Slightly more of our story emerges in this article, particularly the signing of the Catechism. If necessary, I will provide you with a statement for publication on the crucial matter of Anglican acceptance of the Councils of the undivided church (rather hesitantly in the Anglican Communion at the moment, I must say) together with the necessity for ecclesial authority to be contemporary – that is at once Christ-based and emerging from the reality of the Church that lives at this moment and speaks with authority to this world. There is no conflict in this, and our letter, I believe, makes our own position very clear.

I continue to commend you for observing the requested silence. The press release was drafted by those with whom we were meeting, for me to release.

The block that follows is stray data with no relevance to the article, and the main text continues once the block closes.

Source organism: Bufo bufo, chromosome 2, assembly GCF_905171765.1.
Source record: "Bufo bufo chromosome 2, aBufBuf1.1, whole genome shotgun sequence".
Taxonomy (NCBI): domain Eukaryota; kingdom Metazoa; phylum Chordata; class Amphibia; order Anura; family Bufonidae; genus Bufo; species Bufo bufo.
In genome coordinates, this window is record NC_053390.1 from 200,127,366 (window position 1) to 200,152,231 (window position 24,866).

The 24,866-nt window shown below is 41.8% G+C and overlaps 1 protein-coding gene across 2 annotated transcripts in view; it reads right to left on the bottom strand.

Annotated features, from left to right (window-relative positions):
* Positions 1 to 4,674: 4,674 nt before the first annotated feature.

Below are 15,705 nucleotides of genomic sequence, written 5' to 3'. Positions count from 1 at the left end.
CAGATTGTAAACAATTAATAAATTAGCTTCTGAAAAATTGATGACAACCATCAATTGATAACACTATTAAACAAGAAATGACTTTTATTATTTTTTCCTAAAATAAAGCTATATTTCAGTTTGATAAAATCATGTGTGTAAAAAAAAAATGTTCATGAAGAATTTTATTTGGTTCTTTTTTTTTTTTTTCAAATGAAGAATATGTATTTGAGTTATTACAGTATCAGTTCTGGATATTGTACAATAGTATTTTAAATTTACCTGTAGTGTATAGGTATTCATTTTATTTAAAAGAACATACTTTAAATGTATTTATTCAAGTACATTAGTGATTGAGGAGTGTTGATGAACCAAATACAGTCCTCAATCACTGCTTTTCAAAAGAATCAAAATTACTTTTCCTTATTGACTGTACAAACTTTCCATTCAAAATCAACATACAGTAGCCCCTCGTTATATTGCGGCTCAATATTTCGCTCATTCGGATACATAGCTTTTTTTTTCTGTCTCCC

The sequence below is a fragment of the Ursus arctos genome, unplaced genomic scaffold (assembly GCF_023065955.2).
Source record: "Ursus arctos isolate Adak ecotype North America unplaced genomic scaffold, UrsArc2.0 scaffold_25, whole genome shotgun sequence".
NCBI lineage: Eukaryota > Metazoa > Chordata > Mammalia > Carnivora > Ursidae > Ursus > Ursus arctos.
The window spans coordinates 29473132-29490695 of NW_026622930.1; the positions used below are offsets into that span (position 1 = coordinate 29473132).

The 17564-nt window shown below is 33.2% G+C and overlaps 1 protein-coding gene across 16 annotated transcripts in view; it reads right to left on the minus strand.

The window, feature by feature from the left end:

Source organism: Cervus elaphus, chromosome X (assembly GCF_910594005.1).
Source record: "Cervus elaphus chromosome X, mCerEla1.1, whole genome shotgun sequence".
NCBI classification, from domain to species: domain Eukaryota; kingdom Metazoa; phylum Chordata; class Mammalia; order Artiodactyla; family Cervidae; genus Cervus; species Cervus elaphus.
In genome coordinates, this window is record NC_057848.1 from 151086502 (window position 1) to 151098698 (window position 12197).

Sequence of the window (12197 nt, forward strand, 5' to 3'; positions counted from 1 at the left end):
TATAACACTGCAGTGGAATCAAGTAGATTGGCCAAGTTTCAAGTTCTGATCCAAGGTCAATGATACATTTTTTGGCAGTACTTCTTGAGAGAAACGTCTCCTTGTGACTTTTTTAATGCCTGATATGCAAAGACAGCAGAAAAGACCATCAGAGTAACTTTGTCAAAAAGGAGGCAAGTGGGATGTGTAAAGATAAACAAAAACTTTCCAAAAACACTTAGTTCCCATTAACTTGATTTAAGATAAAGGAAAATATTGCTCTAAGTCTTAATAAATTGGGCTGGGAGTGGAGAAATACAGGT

I was more than happy to do so, and agreed with the wording.

I remind you that our meeting with the CDF (Congregation for the Doctrine of the Faith) was a result of a letter to the Pope earlier in the year, informing him of our intention to meet in October, and of the possibility that we might agree to a petition for unity. It was the Holy Father who referred that letter to the CDF, and we were asked to report after our meeting, and warmly offered blessings on our meeting. In the end, our letter addresses major doctrinal issues that we are confident now form part of the fabric of our personal faith and teaching. Importantly, we have reported our position as a matter of conscience to the Holy See, and rather than seeking a particular structure by way of response, we have simply asked what we should do next, on the pathway to corporate, eucharistic communion.